campaigns in attempts to sell their products. Certain soft
drink companies have used the likes of Ray Charles,
Madonna, and Britney Spears to sell their products, and
been successful in doing so.




       Logos appeals to reason. Logos can also be thought
of as the text of the argument, as well as how well a writer
has argued his/her point. Logos is most easily defined as the
logical appeal of an argument.




    Say that you are writing a paper on immigration and you
say "55,000 illegal immigrants entered this country last year,
of those, only 23,000 did it legally." There is obviously
something wrong here. Although saying that 55,000
immigrants were "illegal" makes for an impressive statistic, it
is apparently not correct if you admit that 23,000 of these
people immigrated legally. The actual number of illegal
immigrants would then be only 32,000, a significantly lower
number.
   False facts like this one are one example of faulty logos.
To look into the matter further, one needs to take a look at
the two different types of logos and how they function. These
two types are known as "deductive" and "inductive."
Deductive Logic:
A deductive logical argument is one that works from the top
to the bottom. It begins with what is known as a "major
premise," adds a "minor premise," and attempts to reach a
conclusion.
       A major premise is a statement that names something
about a large group, a minor premise takes a single
member, and the conclusion attempts to prove that because
this single member is a part of the larger group, they must
also have the trait named in the original statement.



MEN ARE TALL - a major premise as it works with a large
group of people.
BOB IS A MAN - a minor premise as we hear about only one
individual of that group.
BOB IS TALL - we attempt to make a conclusion based upon
what we have already been told.
     Now, if it is true that men are tall, and that Bob is a man,
then we can safely infer that Bob must be tall. However,
beware the logical fallacy. Though it may be true that in
certain cultures men are, on average, taller than women,
certainly this is not always the case. Being that our major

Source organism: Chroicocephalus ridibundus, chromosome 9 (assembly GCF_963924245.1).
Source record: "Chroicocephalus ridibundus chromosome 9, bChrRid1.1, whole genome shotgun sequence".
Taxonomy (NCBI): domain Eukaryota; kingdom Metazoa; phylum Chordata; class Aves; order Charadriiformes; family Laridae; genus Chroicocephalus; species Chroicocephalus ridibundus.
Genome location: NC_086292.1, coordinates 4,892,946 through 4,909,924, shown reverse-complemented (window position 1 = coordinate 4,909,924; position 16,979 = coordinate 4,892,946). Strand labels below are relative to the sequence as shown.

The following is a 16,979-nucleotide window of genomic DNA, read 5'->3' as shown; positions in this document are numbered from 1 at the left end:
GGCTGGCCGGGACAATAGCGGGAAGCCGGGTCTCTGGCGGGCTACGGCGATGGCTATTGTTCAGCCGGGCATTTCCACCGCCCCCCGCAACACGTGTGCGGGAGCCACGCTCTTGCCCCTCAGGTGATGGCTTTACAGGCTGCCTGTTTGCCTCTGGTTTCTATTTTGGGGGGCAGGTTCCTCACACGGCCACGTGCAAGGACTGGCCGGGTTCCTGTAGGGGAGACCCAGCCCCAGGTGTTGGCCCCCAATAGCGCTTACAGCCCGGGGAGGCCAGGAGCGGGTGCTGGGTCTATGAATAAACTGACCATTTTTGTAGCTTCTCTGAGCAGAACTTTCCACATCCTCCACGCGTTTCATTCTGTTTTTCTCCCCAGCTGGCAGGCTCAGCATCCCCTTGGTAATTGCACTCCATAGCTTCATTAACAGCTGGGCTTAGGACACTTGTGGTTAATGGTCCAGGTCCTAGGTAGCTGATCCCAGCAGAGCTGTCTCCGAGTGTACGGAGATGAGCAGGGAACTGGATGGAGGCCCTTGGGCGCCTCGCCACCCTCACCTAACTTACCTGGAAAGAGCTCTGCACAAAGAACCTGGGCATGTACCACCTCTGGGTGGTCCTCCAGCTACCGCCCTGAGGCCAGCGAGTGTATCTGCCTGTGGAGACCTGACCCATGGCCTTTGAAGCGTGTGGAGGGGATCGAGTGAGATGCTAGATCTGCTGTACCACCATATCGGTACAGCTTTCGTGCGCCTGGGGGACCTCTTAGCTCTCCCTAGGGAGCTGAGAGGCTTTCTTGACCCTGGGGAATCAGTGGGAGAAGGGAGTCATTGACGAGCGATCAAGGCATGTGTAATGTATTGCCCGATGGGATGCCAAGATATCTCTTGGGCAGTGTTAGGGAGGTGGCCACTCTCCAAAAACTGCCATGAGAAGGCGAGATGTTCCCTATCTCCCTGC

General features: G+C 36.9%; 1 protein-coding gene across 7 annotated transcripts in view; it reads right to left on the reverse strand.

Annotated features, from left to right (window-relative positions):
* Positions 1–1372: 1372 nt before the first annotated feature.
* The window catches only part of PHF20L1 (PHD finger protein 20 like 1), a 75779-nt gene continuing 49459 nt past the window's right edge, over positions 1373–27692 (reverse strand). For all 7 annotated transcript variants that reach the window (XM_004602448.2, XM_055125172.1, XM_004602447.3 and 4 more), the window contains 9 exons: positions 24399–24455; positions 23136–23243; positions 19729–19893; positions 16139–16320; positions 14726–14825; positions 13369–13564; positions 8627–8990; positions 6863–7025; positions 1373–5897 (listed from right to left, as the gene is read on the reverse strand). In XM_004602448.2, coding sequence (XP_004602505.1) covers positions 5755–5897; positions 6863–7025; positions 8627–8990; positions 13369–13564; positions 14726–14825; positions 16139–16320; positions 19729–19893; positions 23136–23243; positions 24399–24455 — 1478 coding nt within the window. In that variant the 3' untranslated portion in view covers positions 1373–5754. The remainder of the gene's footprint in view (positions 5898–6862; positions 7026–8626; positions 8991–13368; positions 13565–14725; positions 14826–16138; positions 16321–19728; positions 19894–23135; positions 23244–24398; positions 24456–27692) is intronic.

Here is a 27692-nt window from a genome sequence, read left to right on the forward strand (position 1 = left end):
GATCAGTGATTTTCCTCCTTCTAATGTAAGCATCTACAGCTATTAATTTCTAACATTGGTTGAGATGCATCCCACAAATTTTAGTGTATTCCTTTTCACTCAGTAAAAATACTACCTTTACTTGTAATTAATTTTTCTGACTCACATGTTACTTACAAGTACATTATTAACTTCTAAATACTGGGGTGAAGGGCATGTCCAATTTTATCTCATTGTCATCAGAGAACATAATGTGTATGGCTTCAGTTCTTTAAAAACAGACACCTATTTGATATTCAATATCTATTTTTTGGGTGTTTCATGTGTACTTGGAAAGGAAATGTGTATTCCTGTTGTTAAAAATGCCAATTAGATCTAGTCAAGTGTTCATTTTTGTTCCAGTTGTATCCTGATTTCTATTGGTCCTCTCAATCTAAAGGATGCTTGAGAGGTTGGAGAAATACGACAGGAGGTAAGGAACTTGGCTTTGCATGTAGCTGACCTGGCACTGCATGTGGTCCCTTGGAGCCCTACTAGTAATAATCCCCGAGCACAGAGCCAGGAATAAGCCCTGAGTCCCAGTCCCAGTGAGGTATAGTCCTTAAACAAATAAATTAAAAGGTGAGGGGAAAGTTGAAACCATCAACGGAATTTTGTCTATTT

premise is not altogether true, we can now say that this
argument is flawed. Furthermore, we might ask what our
definitions of “tall” are. We see that the problem becomes far
more complex the more we look into it.


Inductive Logic:
     As some would argue that a deductive argument works
from the top down, toward a conclusion, some comment that
an inductive argument works from the bottom up. This is
mildly misleading. What is meant by this is that an inductive
logical argument begins with a firm affirmation of truth, a
conclusive statement. By getting the audience to agree with
this statement, the argument moves to the next "logical"
step. It proceeds in this manner until the argument has led
you from one seemingly reasonable conclusion to another
that you may not have originally agreed with. Take the
following as an example. Move through the argument slowly,
making sure you understand and agree with each step in the
process (and please forgive the religious content, you'll
come to see it is irrelevant anyway).


In an inductive argument, the reader holds up a specific
example, and then claims that what is true for it is also true
for a general category. For instance, "I have just tasted this
lemon. It is sour. Therefore, all lemons are probably sour."




       Rhetoric, as an art, has long been divided into five
major canons:

      Invention
      Arrangement
      Style
      Memory
      Delivery




Description:
      Necessity is the mother of invention, and the
necessity of persuasion means we must first discover the
best way to persuade in each situation.
    Target analysis:
       The first step of invention is to understand the
target(s) of persuasion. Identify who they are, segmenting
them into subgroups as necessary. Identify their needs,
interests and goals around the persuasive situation. Include
yourself in this as well!
   Information:
      Secondly, consider what information you need to
persuade these people. Do you need hard evidence?
Photographs?
   Presentation:
      Thirdly, decide how you will present your evidence. In